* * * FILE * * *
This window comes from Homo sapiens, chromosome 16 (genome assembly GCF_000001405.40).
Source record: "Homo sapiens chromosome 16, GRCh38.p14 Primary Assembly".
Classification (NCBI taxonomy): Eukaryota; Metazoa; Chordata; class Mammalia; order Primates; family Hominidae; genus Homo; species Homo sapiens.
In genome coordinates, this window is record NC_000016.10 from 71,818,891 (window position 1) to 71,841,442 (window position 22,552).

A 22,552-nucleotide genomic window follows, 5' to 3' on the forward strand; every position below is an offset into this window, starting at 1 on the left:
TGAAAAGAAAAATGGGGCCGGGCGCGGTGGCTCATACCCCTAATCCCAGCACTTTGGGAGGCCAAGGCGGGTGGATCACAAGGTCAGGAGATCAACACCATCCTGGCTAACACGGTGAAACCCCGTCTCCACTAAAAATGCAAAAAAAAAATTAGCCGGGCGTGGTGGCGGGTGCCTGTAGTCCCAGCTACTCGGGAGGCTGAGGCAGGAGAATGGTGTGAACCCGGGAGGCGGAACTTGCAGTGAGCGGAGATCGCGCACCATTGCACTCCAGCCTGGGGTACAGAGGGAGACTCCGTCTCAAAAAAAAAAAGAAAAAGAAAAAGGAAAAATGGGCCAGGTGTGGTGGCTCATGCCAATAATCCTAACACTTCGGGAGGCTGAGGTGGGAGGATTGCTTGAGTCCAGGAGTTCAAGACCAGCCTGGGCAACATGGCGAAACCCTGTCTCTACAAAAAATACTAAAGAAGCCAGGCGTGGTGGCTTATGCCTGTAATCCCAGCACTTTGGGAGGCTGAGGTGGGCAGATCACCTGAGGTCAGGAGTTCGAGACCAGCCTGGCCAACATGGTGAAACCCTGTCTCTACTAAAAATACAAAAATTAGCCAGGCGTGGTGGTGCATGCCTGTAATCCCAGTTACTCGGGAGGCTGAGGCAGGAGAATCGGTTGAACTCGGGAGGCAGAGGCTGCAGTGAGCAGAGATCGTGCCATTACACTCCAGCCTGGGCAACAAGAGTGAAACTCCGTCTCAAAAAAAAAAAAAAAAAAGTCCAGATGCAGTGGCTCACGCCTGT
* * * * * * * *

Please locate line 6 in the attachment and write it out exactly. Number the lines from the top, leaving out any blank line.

TGAAAAGAAAAATGGGGCCGGGCGCGGTGGCTCATACCCCTAATCCCAGCACTTTGGGAGGCCAAGGCGGGTGGATCACAAGGTCAGGAGATCAACACCATCCTGGCTAACACGGTGAAACCCCGTCTCCACTAAAAATGCAAAAAAAAAATTAGCCGGGCGTGGTGGCGGGTGCCTGTAGTCCCAGCTACTCGGGAGGCTGAGGCAGGAGAATGGTGTGAACCCGGGAGGCGGAACTTGCAGTGAGCGGAGATCGCGCACCATTGCACTCCAGCCTGGGGTACAGAGGGAGACTCCGTCTCAAAAAAAAAAAGAAAAAGAAAAAGGAAAAATGGGCCAGGTGTGGTGGCTCATGCCAATAATCCTAACACTTCGGGAGGCTGAGGTGGGAGGATTGCTTGAGTCCAGGAGTTCAAGACCAGCCTGGGCAACATGGCGAAACCCTGTCTCTACAAAAAATACTAAAGAAGCCAGGCGTGGTGGCTTATGCCTGTAATCCCAGCACTTTGGGAGGCTGAGGTGGGCAGATCACCTGAGGTCAGGAGTTCGAGACCAGCCTGGCCAACATGGTGAAACCCTGTCTCTACTAAAAATACAAAAATTAGCCAGGCGTGGTGGTGCATGCCTGTAATCCCAGTTACTCGGGAGGCTGAGGCAGGAGAATCGGTTGAACTCGGGAGGCAGAGGCTGCAGTGAGCAGAGATCGTGCCATTACACTCCAGCCTGGGCAACAAGAGTGAAACTCCGTCTCAAAAAAAAAAAAAAAAAAGTCCAGATGCAGTGGCTCACGCCTGT